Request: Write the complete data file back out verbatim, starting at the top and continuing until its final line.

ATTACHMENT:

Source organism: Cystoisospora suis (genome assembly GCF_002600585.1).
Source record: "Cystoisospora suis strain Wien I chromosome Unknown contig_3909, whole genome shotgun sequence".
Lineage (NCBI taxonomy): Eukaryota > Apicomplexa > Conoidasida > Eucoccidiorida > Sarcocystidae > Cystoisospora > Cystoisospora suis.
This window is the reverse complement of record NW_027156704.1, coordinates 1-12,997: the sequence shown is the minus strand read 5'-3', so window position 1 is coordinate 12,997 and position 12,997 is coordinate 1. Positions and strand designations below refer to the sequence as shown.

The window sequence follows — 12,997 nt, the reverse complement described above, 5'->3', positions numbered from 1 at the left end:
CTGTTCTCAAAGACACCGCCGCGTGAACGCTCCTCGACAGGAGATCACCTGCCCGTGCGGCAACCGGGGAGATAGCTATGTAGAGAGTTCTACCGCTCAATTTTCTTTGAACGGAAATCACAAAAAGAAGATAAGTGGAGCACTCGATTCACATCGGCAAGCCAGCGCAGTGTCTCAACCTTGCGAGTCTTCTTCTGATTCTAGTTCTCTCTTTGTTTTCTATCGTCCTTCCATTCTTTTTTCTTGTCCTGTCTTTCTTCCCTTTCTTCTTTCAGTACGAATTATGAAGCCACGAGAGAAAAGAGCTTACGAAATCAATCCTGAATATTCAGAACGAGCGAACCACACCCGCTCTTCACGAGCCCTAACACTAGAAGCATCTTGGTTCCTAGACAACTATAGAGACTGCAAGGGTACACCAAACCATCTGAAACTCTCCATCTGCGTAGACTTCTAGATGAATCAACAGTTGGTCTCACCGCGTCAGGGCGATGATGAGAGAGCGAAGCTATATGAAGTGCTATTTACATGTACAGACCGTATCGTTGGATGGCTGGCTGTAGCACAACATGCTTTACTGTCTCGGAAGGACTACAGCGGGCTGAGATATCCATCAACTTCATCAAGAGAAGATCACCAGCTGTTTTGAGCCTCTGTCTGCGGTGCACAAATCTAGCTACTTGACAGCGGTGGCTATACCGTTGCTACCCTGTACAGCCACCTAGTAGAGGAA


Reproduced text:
Source organism: Cystoisospora suis (genome assembly GCF_002600585.1).
Source record: "Cystoisospora suis strain Wien I chromosome Unknown contig_3909, whole genome shotgun sequence".
Lineage (NCBI taxonomy): Eukaryota > Apicomplexa > Conoidasida > Eucoccidiorida > Sarcocystidae > Cystoisospora > Cystoisospora suis.
This window is the reverse complement of record NW_027156704.1, coordinates 1-12,997: the sequence shown is the minus strand read 5'-3', so window position 1 is coordinate 12,997 and position 12,997 is coordinate 1. Positions and strand designations below refer to the sequence as shown.

The window sequence follows — 12,997 nt, the reverse complement described above, 5'->3', positions numbered from 1 at the left end:
CTGTTCTCAAAGACACCGCCGCGTGAACGCTCCTCGACAGGAGATCACCTGCCCGTGCGGCAACCGGGGAGATAGCTATGTAGAGAGTTCTACCGCTCAATTTTCTTTGAACGGAAATCACAAAAAGAAGATAAGTGGAGCACTCGATTCACATCGGCAAGCCAGCGCAGTGTCTCAACCTTGCGAGTCTTCTTCTGATTCTAGTTCTCTCTTTGTTTTCTATCGTCCTTCCATTCTTTTTTCTTGTCCTGTCTTTCTTCCCTTTCTTCTTTCAGTACGAATTATGAAGCCACGAGAGAAAAGAGCTTACGAAATCAATCCTGAATATTCAGAACGAGCGAACCACACCCGCTCTTCACGAGCCCTAACACTAGAAGCATCTTGGTTCCTAGACAACTATAGAGACTGCAAGGGTACACCAAACCATCTGAAACTCTCCATCTGCGTAGACTTCTAGATGAATCAACAGTTGGTCTCACCGCGTCAGGGCGATGATGAGAGAGCGAAGCTATATGAAGTGCTATTTACATGTACAGACCGTATCGTTGGATGGCTGGCTGTAGCACAACATGCTTTACTGTCTCGGAAGGACTACAGCGGGCTGAGATATCCATCAACTTCATCAAGAGAAGATCACCAGCTGTTTTGAGCCTCTGTCTGCGGTGCACAAATCTAGCTACTTGACAGCGGTGGCTATACCGTTGCTACCCTGTACAGCCACCTAGTAGAGGAA